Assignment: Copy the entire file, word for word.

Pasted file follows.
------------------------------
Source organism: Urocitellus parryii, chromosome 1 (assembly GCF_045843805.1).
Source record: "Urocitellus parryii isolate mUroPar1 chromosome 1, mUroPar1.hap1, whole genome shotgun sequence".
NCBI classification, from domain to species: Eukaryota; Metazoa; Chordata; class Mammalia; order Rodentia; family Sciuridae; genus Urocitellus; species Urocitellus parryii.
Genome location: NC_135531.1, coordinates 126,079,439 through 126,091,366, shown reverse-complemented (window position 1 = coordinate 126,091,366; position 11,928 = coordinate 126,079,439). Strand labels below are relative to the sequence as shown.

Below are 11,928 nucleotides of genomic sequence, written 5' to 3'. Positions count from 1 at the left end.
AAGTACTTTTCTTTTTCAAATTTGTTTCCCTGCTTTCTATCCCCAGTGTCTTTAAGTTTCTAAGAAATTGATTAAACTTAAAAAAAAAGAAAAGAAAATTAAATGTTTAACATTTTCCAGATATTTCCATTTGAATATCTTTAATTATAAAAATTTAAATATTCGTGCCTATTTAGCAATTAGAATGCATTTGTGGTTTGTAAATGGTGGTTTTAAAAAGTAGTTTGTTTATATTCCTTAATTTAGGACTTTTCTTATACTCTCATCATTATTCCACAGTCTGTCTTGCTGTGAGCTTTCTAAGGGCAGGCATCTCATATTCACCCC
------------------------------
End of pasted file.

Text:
Source organism: Urocitellus parryii, chromosome 1 (assembly GCF_045843805.1).
Source record: "Urocitellus parryii isolate mUroPar1 chromosome 1, mUroPar1.hap1, whole genome shotgun sequence".
NCBI classification, from domain to species: Eukaryota; Metazoa; Chordata; class Mammalia; order Rodentia; family Sciuridae; genus Urocitellus; species Urocitellus parryii.
Genome location: NC_135531.1, coordinates 126,079,439 through 126,091,366, shown reverse-complemented (window position 1 = coordinate 126,091,366; position 11,928 = coordinate 126,079,439). Strand labels below are relative to the sequence as shown.

Below are 11,928 nucleotides of genomic sequence, written 5' to 3'. Positions count from 1 at the left end.
AAGTACTTTTCTTTTTCAAATTTGTTTCCCTGCTTTCTATCCCCAGTGTCTTTAAGTTTCTAAGAAATTGATTAAACTTAAAAAAAAAGAAAAGAAAATTAAATGTTTAACATTTTCCAGATATTTCCATTTGAATATCTTTAATTATAAAAATTTAAATATTCGTGCCTATTTAGCAATTAGAATGCATTTGTGGTTTGTAAATGGTGGTTTTAAAAAGTAGTTTGTTTATATTCCTTAATTTAGGACTTTTCTTATACTCTCATCATTATTCCACAGTCTGTCTTGCTGTGAGCTTTCTAAGGGCAGGCATCTCATATTCACCCC